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"How do you change the viscosity of base oil to make finished lubricants?"
To better answer this question, let's first clear up a few terms and then take a look at the refining process.
According to the ASTM D6074-08 Standard Guide for Characterizing Hydrocarbon Base Oils, a base oil is a base stock or a blend of two or more finished base stocks to produce finished lubricants, usually in combination with additives.
A base stock is a hydrocarbon lubricant component other than an additive that is produced by a single manufacturer to the same specifications (independent of feed source or manufacturer's location), and that is identified by a unique formula number or product identification number, or both. So technically you wouldn't change the viscosity of a base oil to make a finished lubricant.
Viscosity is a measure of a fluid's resistance to flow. It describes the internal friction of a moving fluid. A fluid with high viscosity resists motion because its molecular makeup gives it a lot of internal friction. A fluid with low viscosity flows easily because its molecular makeup results in very little friction when it is in motion.
In the distillation process, crude oil is heated to a vaporous state. There is a temperature difference in the fractioning column. Near the bottom (closer to the heat source), the temperature is higher and becomes progressively lower toward the top. As vapor rises in the fractioning column, the temperature drops. The vapor is then condensed and collected in various trays at differing heights in the column. The higher boiling vapors condense first in the lower trays, while the lighter fractions such as natural gas and naphtha or gasoline are near the top.
In their book, Lubrication Fundamentals, D.M. Pirro and A.A. Wessol describe the boiling points at atmospheric pressure as follows:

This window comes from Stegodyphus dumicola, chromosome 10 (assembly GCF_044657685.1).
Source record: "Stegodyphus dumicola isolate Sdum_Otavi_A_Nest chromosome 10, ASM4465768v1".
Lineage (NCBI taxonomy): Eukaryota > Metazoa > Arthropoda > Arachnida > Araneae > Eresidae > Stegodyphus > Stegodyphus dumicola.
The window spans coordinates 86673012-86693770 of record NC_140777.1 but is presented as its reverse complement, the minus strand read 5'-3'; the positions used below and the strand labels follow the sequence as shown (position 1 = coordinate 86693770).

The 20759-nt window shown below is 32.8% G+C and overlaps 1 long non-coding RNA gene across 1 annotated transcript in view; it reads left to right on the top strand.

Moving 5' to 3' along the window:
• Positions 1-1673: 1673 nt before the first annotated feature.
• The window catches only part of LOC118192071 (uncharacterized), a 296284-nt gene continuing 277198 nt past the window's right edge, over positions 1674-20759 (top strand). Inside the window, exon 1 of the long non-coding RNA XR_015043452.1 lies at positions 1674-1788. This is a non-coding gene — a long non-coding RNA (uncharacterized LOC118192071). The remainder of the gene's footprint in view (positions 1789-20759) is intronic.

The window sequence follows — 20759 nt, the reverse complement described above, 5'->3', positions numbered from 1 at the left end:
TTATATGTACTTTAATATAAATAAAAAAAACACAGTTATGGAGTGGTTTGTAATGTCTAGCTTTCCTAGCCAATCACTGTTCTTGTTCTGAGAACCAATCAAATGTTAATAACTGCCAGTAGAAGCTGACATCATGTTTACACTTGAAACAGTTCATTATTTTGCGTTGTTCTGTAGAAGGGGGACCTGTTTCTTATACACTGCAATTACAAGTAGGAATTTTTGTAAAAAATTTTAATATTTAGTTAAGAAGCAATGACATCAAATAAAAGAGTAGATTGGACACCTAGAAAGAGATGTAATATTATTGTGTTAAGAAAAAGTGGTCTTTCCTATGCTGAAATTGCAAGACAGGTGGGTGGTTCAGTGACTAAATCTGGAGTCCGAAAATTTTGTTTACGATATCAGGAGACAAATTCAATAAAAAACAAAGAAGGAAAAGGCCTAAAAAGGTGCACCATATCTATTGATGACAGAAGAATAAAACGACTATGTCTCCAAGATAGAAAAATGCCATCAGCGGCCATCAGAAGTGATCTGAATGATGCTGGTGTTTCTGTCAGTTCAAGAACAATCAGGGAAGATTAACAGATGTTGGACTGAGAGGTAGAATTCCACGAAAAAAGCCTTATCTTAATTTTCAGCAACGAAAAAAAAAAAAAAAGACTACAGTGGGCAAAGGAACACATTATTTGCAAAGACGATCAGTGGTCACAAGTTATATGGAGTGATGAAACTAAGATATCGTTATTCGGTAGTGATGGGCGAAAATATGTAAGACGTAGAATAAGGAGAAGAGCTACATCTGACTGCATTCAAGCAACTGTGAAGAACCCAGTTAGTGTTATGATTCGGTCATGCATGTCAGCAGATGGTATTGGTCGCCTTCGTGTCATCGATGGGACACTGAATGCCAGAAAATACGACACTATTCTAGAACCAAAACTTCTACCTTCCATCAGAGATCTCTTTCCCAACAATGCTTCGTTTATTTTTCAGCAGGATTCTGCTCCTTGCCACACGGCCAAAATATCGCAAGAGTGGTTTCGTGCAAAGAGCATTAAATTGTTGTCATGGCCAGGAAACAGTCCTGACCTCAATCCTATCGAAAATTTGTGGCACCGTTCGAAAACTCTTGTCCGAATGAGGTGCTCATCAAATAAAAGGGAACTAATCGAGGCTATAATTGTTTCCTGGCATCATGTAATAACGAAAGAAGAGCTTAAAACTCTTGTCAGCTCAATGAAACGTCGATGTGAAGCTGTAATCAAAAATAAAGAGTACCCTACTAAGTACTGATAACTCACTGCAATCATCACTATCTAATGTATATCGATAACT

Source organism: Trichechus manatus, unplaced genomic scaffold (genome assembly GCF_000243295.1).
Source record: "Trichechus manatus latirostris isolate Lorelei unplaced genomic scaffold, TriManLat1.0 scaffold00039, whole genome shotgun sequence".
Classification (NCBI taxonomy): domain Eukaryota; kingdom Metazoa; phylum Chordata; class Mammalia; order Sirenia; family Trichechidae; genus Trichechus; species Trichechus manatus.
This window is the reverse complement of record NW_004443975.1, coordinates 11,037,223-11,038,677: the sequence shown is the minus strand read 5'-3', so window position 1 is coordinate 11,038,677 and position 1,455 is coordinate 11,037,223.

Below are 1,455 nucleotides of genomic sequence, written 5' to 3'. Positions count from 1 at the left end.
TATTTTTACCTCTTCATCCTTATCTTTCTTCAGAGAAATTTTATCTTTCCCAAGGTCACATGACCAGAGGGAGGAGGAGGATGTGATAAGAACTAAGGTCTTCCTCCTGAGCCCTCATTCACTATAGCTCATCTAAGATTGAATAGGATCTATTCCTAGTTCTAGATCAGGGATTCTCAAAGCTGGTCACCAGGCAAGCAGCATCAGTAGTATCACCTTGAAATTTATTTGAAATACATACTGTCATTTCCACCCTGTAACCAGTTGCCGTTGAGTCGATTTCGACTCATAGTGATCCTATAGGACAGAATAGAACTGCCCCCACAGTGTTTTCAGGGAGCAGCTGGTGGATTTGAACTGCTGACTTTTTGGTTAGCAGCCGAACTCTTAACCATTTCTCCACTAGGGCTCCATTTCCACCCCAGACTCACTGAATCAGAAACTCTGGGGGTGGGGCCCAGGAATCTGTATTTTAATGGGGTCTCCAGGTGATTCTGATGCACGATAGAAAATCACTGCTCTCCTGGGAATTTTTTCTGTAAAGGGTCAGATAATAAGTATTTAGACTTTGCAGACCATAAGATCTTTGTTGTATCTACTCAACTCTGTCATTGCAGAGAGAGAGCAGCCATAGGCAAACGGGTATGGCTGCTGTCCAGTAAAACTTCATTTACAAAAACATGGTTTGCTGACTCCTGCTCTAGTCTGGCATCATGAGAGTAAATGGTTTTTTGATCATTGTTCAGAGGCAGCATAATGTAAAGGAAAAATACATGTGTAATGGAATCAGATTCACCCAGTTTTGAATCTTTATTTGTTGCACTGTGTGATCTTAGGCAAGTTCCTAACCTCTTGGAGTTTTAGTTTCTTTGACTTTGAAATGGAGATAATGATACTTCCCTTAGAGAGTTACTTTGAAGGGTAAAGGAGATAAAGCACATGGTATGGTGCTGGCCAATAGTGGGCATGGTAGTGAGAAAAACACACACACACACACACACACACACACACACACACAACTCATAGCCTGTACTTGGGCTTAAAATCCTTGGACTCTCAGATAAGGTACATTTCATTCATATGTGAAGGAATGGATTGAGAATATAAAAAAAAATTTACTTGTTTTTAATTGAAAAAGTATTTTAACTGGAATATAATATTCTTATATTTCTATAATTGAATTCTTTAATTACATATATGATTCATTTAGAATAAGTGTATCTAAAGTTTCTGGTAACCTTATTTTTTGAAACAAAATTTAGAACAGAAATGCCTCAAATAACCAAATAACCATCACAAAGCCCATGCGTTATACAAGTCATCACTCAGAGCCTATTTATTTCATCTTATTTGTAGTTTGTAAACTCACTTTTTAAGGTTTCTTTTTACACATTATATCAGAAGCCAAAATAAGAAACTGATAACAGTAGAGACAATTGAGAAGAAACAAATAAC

The distillation leftovers in the atmospheric column are generally called residuum. Because this residuum has a tendency to decompose at approximately 700 degrees F (371 degrees C), it is sent to a vacuum distillation tower for further processing. The vacuum allows the residuum to boil at a much lower temperature, but the process is the same. As stated previously, the side cuts are pulled off the column at different heights, with the heaver fractions toward the bottom at the higher temperatures. From the vacuum distillation tower, these fractions are sent to a “stripping tower” where steam is used to strip out the remaining lower boiling materials, in effect fine-tuning the viscosity of the different side cuts and adjusting the flash point of the fraction.
The oil molecules are grouped by size and type with typically five to seven fractions. Lubricant base stocks are in the range of 26 to 40 carbon atoms. The molecular weight of each fraction corresponds to the fraction's viscosity. Once the various viscosity fluids are drawn off, they are further processed to remove the impurities and refine the oil.
After the completion of the refining process, you will have base oils of various viscosities. Depending on the refining process used, the finished base stocks will have different performance characteristics. At this point, it is important to note that the oils will not necessarily fall within the specifications of the ISO viscosity grades.
To get base oils with specific ISO viscosities, these different fractions or base stocks are mixed together in different ratios. The addition of various additives will have an impact on the fluid's final viscosity. Some additives such as pour-point depressants and viscosity index improvers are added specifically for the purpose of adjusting the viscosity of the finished lubricant at specific temperatures.